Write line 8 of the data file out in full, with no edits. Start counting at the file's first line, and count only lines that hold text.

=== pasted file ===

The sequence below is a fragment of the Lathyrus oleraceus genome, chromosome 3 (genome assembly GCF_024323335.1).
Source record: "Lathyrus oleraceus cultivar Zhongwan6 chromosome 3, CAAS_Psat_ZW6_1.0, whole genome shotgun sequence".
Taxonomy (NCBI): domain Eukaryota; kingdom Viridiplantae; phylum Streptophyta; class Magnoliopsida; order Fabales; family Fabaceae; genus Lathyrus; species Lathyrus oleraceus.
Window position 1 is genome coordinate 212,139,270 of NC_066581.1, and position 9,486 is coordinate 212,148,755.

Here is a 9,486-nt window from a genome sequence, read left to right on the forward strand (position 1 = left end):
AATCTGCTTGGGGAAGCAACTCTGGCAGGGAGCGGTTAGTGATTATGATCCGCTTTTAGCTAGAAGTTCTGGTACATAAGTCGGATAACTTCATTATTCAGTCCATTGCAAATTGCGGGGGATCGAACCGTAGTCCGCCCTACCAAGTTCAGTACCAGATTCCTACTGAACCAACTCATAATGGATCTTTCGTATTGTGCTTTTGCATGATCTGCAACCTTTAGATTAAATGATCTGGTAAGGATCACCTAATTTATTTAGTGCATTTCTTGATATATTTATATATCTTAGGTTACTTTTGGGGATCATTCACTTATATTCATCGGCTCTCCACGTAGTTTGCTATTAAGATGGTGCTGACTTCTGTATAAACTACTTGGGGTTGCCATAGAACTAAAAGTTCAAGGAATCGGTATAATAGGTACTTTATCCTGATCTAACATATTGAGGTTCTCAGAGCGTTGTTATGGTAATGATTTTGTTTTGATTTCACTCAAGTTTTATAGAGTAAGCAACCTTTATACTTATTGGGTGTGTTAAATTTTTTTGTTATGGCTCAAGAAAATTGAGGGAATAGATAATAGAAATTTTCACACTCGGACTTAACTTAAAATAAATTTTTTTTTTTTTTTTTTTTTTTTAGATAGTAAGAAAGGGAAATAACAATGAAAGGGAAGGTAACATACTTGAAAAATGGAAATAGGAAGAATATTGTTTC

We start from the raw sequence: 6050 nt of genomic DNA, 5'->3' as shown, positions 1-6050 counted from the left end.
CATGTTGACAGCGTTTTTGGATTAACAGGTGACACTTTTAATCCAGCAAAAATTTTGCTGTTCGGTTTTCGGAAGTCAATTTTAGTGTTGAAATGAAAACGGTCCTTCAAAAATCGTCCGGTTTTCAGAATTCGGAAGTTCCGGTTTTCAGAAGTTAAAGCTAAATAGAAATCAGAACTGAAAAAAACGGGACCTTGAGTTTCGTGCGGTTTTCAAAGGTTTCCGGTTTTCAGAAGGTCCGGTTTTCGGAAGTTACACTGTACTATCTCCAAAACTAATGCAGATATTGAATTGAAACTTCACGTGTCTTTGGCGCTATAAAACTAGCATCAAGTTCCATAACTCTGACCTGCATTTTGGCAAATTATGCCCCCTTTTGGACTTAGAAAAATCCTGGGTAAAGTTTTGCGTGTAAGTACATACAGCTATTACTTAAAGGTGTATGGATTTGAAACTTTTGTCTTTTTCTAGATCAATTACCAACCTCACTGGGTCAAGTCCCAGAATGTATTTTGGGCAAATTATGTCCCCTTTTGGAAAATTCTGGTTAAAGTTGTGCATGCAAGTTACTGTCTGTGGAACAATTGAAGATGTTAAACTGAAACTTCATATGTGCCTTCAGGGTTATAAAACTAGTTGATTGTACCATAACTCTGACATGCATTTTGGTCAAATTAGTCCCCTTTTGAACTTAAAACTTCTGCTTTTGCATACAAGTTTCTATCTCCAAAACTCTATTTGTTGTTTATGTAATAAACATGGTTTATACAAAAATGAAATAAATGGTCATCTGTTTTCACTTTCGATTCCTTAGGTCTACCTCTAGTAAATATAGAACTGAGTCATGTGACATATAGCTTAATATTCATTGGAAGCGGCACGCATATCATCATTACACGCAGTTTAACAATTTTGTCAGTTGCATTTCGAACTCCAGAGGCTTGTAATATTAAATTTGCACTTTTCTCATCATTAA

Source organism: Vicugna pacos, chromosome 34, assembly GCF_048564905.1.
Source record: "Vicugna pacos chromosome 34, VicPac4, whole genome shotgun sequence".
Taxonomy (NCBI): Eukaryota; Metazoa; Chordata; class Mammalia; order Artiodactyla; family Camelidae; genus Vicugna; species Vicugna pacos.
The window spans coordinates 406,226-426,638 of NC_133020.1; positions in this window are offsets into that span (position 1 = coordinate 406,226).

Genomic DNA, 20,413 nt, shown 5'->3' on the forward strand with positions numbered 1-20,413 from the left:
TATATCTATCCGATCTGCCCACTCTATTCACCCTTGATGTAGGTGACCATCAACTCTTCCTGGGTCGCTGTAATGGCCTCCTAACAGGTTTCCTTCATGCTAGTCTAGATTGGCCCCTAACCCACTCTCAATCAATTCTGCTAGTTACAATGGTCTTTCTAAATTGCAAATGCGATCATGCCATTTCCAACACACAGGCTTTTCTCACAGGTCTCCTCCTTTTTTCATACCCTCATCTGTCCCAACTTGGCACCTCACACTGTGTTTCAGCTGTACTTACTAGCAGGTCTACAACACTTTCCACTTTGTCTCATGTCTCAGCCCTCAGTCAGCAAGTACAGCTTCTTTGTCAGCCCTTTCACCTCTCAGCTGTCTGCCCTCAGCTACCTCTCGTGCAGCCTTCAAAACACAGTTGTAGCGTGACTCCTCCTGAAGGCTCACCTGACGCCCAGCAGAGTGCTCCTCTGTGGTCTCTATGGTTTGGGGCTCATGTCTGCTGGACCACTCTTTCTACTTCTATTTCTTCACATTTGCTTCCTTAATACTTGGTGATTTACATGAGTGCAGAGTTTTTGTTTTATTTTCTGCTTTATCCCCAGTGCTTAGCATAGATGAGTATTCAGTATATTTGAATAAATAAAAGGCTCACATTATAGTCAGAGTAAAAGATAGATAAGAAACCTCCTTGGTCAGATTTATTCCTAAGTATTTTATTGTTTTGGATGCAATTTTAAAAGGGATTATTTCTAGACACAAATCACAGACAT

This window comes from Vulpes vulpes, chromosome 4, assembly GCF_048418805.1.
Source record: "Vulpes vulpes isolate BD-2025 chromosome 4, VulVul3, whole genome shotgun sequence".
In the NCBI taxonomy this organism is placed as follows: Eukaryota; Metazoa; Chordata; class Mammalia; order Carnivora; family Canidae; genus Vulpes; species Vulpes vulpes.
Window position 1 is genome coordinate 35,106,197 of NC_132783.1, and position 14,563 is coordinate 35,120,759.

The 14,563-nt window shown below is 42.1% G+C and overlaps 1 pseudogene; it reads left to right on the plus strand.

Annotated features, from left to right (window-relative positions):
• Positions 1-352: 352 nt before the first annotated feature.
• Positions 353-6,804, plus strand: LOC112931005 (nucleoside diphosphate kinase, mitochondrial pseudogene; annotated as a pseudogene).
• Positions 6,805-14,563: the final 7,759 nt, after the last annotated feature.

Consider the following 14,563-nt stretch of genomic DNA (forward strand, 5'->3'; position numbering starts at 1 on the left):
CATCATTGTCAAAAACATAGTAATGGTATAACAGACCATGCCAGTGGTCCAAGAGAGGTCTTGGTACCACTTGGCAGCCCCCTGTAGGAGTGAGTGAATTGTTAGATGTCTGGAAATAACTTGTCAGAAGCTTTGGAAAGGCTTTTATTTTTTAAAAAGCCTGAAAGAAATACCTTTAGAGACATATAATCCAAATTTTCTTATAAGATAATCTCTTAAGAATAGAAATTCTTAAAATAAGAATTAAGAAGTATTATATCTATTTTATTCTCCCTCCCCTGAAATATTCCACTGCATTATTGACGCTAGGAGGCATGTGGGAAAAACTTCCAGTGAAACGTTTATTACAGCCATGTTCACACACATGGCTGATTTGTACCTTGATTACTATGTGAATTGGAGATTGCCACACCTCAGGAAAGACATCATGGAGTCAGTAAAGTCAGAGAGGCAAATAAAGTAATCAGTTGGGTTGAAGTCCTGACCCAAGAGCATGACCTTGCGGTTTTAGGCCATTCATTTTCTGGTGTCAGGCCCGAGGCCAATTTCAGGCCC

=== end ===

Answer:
CATGTTGACAGCGTTTTTGGATTAACAGGTGACACTTTTAATCCAGCAAAAATTTTGCTGTTCGGTTTTCGGAAGTCAATTTTAGTGTTGAAATGAAAACGGTCCTTCAAAAATCGTCCGGTTTTCAGAATTCGGAAGTTCCGGTTTTCAGAAGTTAAAGCTAAATAGAAATCAGAACTGAAAAAAACGGGACCTTGAGTTTCGTGCGGTTTTCAAAGGTTTCCGGTTTTCAGAAGGTCCGGTTTTCGGAAGTTACACTGTACTATCTCCAAAACTAATGCAGATATTGAATTGAAACTTCACGTGTCTTTGGCGCTATAAAACTAGCATCAAGTTCCATAACTCTGACCTGCATTTTGGCAAATTATGCCCCCTTTTGGACTTAGAAAAATCCTGGGTAAAGTTTTGCGTGTAAGTACATACAGCTATTACTTAAAGGTGTATGGATTTGAAACTTTTGTCTTTTTCTAGATCAATTACCAACCTCACTGGGTCAAGTCCCAGAATGTATTTTGGGCAAATTATGTCCCCTTTTGGAAAATTCTGGTTAAAGTTGTGCATGCAAGTTACTGTCTGTGGAACAATTGAAGATGTTAAACTGAAACTTCATATGTGCCTTCAGGGTTATAAAACTAGTTGATTGTACCATAACTCTGACATGCATTTTGGTCAAATTAGTCCCCTTTTGAACTTAAAACTTCTGCTTTTGCATACAAGTTTCTATCTCCAAAACTCTATTTGTTGTTTATGTAATAAACATGGTTTATACAAAAATGAAATAAATGGTCATCTGTTTTCACTTTCGATTCCTTAGGTCTACCTCTAGTAAATATAGAACTGAGTCATGTGACATATAGCTTAATATTCATTGGAAGCGGCACGCATATCATCATTACACGCAGTTTAACAATTTTGTCAGTTGCATTTCGAACTCCAGAGGCTTGTAATATTAAATTTGCACTTTTCTCATCATTAA